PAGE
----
A child exhibits characteristics from both parents. The parents’ features in their children can complement each other in ways that reinforce and even encourage specific maturational trajectories. For example, pairing two musician parents not only increases the chance of a musically inclined child, but also increases the chance that the child will be maturational delayed. Maturational delay is a hallmark of creativity, encouraging a child with an infatuation for pattern and form. Keep boosting the maturational delay and a line gets crossed where infatuation with pattern eclipses a facility to communicate internal experience. How the environment affects the parents can determine how this line gets crossed.

“Disorders” characterized by maturational delay, such as autism and Asperger’s, are encouraged by the choices we make when we fall in love, in addition to what we expose ourselves to as we live our lives. The previous two entries outline the influence of mate selection on the origin of autism in our children. Working in cooperation with sexual selection are environmental influences that compel how children’s social and mental lives unfold.

Since the death of Darwin, little thought has been given to how the environment might influence human evolution in a single lifetime. Politics has informed what we consider to be true as Russian theorists emphasizing Lamarckian evolutionary theories (effects of the environment on single generation change) have been ignored in the West. Marx and Engels were proponents of a matrifocal origin of society, polarizing the West to emphasize a patrifocal hypothesis and ignore the power of sexual selection on societal change. Environmental and mate-selection origins of autism have been obfuscated by a science influenced by politics. Reductionist natural selection focusing on random selection supports a social Darwinist/neo-conservative perspective. A belief that society should reflect a natural world where only the strongest and cleverest should thrive supports a society where resources remain in the hands of very few.

In other words, we are not encouraged to notice how what we are exposed to and how we live our lives affect our children. This perspective is heresy, according to the fundamentalist sociobiologist and Neo-Darwinist. Those scientists would say that Lamarckianism is dead. There is no way that evolution influenced by the environment in a single generation could cause autism. Evolution occurs mostly from mutation and results of random variation! The environment cannot cause autism because evolution does not respond to the environment in one lifetime.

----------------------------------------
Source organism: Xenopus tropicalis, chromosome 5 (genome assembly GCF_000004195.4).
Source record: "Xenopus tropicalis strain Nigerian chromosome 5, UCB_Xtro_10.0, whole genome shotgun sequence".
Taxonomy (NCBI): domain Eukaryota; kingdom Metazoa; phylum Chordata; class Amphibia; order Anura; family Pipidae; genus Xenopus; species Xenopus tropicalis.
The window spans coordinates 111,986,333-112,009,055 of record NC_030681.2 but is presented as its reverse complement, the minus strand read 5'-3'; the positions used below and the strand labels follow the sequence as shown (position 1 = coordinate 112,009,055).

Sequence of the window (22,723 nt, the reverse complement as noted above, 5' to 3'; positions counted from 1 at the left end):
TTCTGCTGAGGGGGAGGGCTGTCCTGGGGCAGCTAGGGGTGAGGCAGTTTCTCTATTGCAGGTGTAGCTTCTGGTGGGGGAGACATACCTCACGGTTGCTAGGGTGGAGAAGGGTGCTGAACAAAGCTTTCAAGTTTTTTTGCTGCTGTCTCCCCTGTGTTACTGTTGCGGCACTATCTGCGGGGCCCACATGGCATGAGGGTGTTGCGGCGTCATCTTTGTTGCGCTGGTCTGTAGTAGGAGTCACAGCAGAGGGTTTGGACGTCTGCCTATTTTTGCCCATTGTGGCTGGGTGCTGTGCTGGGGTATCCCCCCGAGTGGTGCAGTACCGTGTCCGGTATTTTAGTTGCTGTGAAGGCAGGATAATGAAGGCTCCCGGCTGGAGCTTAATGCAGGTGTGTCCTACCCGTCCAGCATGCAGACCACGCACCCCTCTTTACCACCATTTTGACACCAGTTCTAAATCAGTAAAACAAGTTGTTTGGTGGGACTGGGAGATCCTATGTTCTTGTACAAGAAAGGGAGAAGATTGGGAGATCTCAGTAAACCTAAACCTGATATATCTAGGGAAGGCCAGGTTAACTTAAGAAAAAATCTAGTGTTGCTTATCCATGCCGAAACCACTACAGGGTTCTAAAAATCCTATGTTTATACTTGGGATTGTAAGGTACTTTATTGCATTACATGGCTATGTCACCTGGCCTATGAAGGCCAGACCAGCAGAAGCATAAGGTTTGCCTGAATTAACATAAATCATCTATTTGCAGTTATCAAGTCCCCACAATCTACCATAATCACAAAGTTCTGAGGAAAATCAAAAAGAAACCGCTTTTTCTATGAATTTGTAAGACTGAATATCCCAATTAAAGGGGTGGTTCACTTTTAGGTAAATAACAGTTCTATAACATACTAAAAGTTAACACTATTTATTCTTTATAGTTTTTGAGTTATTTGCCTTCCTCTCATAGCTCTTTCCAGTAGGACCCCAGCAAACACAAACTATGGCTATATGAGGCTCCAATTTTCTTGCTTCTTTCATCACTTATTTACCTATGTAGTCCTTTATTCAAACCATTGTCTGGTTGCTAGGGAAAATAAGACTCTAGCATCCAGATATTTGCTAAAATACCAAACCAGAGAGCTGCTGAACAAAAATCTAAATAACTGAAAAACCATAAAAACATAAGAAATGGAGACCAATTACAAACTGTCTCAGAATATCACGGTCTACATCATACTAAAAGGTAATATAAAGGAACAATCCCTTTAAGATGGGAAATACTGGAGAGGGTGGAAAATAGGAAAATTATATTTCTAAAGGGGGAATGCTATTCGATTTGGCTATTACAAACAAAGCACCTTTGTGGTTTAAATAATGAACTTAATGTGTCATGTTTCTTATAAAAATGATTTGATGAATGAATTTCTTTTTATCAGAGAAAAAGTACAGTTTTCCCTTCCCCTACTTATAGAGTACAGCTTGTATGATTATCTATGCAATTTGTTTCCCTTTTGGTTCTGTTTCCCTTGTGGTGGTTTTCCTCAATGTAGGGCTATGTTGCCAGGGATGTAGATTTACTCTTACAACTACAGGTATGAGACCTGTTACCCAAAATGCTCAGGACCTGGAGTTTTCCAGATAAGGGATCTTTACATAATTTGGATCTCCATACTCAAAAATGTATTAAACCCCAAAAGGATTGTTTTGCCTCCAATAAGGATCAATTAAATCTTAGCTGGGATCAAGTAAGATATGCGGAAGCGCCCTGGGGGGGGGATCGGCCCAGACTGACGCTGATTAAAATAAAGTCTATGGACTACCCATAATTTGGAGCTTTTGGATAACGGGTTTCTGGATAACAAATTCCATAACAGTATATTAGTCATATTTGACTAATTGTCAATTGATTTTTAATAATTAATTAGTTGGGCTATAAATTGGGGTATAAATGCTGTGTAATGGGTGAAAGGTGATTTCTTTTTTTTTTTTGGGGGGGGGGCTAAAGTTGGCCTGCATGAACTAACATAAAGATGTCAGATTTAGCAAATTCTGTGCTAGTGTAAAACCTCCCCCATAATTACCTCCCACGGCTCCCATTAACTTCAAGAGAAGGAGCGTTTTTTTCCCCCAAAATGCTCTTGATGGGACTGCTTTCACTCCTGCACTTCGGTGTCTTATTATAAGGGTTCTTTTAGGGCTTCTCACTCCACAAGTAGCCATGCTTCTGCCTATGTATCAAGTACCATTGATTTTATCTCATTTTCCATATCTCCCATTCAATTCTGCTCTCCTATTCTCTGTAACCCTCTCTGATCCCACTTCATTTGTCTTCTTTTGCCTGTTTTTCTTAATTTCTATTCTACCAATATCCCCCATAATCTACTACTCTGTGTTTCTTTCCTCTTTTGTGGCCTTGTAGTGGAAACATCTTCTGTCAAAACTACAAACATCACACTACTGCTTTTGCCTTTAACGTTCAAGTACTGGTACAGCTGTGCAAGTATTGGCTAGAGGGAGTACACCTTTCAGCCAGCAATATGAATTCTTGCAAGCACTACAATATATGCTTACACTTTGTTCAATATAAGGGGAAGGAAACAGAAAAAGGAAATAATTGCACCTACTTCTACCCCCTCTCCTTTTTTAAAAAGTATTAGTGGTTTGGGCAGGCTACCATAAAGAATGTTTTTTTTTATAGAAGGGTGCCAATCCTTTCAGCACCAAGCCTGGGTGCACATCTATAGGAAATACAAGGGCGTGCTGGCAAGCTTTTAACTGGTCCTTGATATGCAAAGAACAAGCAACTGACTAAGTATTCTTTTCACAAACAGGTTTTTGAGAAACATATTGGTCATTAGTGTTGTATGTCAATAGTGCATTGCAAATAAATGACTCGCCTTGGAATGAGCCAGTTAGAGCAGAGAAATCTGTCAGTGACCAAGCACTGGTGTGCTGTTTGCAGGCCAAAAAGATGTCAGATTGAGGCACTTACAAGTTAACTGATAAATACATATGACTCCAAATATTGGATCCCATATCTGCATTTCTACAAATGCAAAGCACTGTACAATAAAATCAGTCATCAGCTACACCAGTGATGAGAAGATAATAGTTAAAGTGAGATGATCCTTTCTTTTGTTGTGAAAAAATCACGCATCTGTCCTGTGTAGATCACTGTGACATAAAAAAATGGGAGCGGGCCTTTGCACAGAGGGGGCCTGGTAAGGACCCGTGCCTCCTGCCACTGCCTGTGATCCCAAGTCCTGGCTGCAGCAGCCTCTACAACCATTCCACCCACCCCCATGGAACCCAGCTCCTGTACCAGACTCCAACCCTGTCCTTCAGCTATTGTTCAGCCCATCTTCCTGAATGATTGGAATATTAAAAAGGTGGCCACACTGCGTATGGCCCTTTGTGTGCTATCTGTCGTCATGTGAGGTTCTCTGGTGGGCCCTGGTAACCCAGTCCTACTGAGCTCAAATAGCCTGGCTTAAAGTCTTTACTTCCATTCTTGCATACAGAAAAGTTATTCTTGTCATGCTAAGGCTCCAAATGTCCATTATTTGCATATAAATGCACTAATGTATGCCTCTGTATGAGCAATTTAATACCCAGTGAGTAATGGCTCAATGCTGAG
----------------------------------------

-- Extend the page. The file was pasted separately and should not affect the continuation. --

We are discovering that not only are our genes programmed to take into account a parent’s environment when deciding how to assign features to our kids, our genes are designed to take into consideration information from the environment when deciding how to modify themselves.

There is very little about a human that is random.

There are (at least) eight environmental variables influencing changes in our evolution by modifying testosterone levels. This modification is most obvious in the mother, where the child’s maturational speed is determined by the mother’s blood testosterone levels the sixth week before birth. (See http://serpentfd.org/3-neuropsychology.html) There are almost no studies tracking the influence on estrogen in these matters. No surprise there. There are almost no studies tracing changes in the father’s testosterone levels in a single lifetime as it relates to features in the children.

Exposure to light, changes in diet, percentage of body fat, alcohol and drugs, tobacco, amounts of touch, physical activity and stress all vary testosterone levels in humans. They do not necessarily do so in the same way. For example, increased body fat raises female testosterone levels but lowers it for males.